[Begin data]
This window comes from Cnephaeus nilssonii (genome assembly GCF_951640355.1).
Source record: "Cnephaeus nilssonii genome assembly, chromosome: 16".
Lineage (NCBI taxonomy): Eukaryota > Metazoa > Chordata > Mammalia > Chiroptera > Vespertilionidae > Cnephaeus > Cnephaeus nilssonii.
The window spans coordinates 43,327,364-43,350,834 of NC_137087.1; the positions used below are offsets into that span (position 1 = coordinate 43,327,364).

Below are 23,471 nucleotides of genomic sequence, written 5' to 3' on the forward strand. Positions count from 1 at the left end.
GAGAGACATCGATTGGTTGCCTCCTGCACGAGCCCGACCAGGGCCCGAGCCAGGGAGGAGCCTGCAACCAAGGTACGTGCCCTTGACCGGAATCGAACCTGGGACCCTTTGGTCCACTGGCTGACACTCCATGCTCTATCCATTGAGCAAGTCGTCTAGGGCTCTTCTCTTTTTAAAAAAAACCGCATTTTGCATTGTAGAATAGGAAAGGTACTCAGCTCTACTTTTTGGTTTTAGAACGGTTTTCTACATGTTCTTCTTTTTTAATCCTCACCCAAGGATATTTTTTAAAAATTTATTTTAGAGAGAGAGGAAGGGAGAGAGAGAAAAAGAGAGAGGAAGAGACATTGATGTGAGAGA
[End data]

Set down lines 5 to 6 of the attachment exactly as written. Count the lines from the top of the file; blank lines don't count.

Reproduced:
Below are 23,471 nucleotides of genomic sequence, written 5' to 3' on the forward strand. Positions count from 1 at the left end.
GAGAGACATCGATTGGTTGCCTCCTGCACGAGCCCGACCAGGGCCCGAGCCAGGGAGGAGCCTGCAACCAAGGTACGTGCCCTTGACCGGAATCGAACCTGGGACCCTTTGGTCCACTGGCTGACACTCCATGCTCTATCCATTGAGCAAGTCGTCTAGGGCTCTTCTCTTTTTAAAAAAAACCGCATTTTGCATTGTAGAATAGGAAAGGTACTCAGCTCTACTTTTTGGTTTTAGAACGGTTTTCTACATGTTCTTCTTTTTTAATCCTCACCCAAGGATATTTTTTAAAAATTTATTTTAGAGAGAGAGGAAGGGAGAGAGAGAAAAAGAGAGAGGAAGAGACATTGATGTGAGAGA